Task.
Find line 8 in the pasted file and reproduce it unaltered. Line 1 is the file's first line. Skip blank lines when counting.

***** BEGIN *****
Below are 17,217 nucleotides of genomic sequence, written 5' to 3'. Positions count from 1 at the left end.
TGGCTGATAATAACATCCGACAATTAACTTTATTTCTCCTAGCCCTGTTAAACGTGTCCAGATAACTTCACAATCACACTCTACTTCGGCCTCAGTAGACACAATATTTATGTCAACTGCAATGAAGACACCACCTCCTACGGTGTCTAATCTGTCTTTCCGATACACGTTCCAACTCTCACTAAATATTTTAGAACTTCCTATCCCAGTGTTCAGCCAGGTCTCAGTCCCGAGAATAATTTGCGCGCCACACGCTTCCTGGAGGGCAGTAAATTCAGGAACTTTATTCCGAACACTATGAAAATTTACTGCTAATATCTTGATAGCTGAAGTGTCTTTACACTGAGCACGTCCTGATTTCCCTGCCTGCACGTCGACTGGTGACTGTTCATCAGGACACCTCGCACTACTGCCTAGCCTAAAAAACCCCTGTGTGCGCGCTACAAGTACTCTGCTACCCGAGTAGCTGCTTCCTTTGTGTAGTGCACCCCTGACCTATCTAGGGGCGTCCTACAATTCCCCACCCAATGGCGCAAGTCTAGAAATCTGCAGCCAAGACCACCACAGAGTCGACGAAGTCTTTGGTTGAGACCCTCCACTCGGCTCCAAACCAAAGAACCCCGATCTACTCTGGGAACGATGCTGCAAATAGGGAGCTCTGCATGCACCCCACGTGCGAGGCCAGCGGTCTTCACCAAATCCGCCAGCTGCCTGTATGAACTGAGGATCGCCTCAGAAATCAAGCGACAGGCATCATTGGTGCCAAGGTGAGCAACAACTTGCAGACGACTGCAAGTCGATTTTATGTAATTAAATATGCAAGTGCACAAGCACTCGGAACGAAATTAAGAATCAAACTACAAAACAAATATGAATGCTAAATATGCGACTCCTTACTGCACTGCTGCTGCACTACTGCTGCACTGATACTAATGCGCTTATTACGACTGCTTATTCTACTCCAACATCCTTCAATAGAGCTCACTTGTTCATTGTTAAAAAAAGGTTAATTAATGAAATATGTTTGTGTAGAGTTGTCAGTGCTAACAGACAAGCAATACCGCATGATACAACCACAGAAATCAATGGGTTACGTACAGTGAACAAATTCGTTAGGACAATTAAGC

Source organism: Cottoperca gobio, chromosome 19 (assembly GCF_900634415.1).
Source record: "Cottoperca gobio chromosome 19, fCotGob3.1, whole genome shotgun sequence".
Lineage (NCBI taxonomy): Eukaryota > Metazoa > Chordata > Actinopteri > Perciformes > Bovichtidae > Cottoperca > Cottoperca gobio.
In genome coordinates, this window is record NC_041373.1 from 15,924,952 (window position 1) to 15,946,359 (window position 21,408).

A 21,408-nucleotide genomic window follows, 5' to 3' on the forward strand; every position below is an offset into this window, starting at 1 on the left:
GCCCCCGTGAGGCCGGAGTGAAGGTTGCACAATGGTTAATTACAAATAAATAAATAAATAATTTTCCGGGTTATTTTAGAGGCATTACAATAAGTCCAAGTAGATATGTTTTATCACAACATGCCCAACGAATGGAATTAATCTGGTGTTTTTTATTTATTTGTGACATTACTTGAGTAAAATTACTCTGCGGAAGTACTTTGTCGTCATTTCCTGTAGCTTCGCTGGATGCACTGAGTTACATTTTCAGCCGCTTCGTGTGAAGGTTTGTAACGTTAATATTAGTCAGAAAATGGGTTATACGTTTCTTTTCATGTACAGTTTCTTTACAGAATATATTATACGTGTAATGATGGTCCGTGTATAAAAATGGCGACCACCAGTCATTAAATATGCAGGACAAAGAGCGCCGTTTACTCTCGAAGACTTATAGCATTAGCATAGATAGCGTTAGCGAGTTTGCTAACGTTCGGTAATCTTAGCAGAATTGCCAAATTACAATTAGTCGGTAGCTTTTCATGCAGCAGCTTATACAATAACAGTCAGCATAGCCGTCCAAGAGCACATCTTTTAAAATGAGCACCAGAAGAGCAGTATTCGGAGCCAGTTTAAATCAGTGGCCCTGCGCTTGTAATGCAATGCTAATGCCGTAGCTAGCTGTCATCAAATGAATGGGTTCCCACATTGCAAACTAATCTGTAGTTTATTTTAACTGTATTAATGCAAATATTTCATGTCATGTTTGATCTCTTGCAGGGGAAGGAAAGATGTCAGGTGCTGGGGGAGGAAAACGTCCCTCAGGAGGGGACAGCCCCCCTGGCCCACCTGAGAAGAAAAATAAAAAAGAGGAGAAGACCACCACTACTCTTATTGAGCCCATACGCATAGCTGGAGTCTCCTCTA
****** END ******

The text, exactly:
GCCCCCGTGAGGCCGGAGTGAAGGTTGCACAATGGTTAATTACAAATAAATAAATAAATAATTTTCCGGGTTATTTTAGAGGCATTACAATAAGTCCAAGTAGATATGTTTTATCACAACATGCCCAACGAATGGAATTAATCTGGTGTTTTTTATTTATTTGTGACATTACTTGAGTAAAATTACTCTGCGGAAGTACTTTGTCGTCATTTCCTGTAGCTTCGCTGGATGCACTGAGTTACATTTTCAGCCGCTTCGTGTGAAGGTTTGTAACGTTAATATTAGTCAGAAAATGGGTTATACGTTTCTTTTCATGTACAGTTTCTTTACAGAATATATTATACGTGTAATGATGGTCCGTGTATAAAAATGGCGACCACCAGTCATTAAATATGCAGGACAAAGAGCGCCGTTTACTCTCGAAGACTTATAGCATTAGCATAGATAGCGTTAGCGAGTTTGCTAACGTTCGGTAATCTTAGCAGAATTGCCAAATTACAATTAGTCGGTAGCTTTTCATGCAGCAGCTTATACAATAACAGTCAGCATAGCCGTCCAAGAGCACATCTTTTAAAATGAGCACCAGAAGAGCAGTATTCGGAGCCAGTTTAAATCAGTGGCCCTGCGCTTGTAATGCAATGCTAATGCCGTAGCTAGCTGTCATCAAATGAATGGGTTCCCACATTGCAAACTAATCTGTAGTTTATTTTAACTGTATTAATGCAAATATTTCATGTCATGTTTGATCTCTTGCAGGGGAAGGAAAGATGTCAGGTGCTGGGGGAGGAAAACGTCCCTCAGGAGGGGACAGCCCCCCTGGCCCACCTGAGAAGAAAAATAAAAAAGAGGAGAAGACCACCACTACTCTTATTGAGCCCATACGCATAGCTGGAGTCTCCTCTA